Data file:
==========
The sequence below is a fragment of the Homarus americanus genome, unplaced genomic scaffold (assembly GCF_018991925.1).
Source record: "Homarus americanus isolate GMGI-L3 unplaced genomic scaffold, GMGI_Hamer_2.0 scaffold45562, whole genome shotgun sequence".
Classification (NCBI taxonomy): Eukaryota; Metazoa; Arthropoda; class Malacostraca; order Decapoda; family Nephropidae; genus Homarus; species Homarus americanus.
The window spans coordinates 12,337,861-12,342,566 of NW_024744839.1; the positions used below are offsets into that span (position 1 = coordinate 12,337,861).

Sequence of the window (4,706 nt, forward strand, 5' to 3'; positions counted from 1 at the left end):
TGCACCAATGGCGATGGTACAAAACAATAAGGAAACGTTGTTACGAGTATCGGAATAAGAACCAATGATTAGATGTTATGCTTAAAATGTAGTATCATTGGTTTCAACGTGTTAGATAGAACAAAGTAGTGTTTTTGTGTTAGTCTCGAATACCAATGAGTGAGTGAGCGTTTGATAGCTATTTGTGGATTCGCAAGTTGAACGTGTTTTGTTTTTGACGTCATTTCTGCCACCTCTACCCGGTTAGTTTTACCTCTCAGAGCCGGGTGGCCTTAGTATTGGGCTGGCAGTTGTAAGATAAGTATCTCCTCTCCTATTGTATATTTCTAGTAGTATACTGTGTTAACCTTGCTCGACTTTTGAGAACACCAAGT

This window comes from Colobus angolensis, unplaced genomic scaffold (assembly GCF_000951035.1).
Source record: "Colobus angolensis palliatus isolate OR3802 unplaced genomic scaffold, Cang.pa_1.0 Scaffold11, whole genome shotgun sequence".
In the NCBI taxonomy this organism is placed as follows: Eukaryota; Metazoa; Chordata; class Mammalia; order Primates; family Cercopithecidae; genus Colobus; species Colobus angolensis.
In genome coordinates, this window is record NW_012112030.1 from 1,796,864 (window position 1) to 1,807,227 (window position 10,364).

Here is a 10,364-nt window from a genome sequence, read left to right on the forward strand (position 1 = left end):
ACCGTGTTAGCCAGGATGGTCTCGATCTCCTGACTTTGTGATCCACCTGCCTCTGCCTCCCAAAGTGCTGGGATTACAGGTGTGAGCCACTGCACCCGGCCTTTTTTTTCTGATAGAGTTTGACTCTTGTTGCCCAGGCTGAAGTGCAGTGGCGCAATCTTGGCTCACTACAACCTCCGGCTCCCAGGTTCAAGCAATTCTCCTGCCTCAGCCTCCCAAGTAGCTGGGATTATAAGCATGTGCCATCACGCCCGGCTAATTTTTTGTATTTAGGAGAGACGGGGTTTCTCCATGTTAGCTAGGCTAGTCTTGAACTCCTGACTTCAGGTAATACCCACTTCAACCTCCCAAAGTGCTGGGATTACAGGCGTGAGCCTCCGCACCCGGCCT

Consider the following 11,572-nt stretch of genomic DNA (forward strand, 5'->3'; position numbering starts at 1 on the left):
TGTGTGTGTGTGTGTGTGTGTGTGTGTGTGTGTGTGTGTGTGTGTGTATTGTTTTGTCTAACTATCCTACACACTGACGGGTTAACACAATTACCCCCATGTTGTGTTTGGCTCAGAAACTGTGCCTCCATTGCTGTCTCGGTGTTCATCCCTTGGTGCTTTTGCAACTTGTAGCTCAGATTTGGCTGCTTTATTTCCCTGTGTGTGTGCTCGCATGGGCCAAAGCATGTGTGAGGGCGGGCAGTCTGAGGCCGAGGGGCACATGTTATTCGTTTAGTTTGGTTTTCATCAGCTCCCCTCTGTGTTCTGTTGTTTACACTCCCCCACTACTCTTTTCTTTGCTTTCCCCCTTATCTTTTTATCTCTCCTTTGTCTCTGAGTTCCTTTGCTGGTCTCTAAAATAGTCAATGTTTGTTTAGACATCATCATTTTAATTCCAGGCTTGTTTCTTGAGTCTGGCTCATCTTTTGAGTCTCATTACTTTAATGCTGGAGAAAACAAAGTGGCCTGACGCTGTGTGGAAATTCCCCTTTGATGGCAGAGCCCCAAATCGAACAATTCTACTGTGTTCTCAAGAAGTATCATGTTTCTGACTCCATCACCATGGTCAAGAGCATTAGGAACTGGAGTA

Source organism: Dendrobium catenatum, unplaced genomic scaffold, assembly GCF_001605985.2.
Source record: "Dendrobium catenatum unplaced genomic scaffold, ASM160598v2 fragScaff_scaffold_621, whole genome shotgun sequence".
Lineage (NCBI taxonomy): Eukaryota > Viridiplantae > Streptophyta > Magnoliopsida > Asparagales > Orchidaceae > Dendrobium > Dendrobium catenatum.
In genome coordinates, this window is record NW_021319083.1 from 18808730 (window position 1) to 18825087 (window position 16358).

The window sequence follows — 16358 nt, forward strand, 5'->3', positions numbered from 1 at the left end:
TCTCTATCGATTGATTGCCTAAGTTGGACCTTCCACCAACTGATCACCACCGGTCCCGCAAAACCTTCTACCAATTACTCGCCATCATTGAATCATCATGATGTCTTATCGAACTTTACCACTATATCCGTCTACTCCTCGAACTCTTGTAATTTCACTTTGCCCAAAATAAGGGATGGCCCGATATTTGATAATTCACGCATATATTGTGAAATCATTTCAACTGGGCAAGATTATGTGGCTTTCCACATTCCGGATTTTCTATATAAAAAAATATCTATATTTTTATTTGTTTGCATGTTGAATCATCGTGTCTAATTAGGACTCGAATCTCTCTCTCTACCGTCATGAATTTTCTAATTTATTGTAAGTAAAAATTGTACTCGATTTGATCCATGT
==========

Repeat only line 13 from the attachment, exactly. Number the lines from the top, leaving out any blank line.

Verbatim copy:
Consider the following 11,572-nt stretch of genomic DNA (forward strand, 5'->3'; position numbering starts at 1 on the left):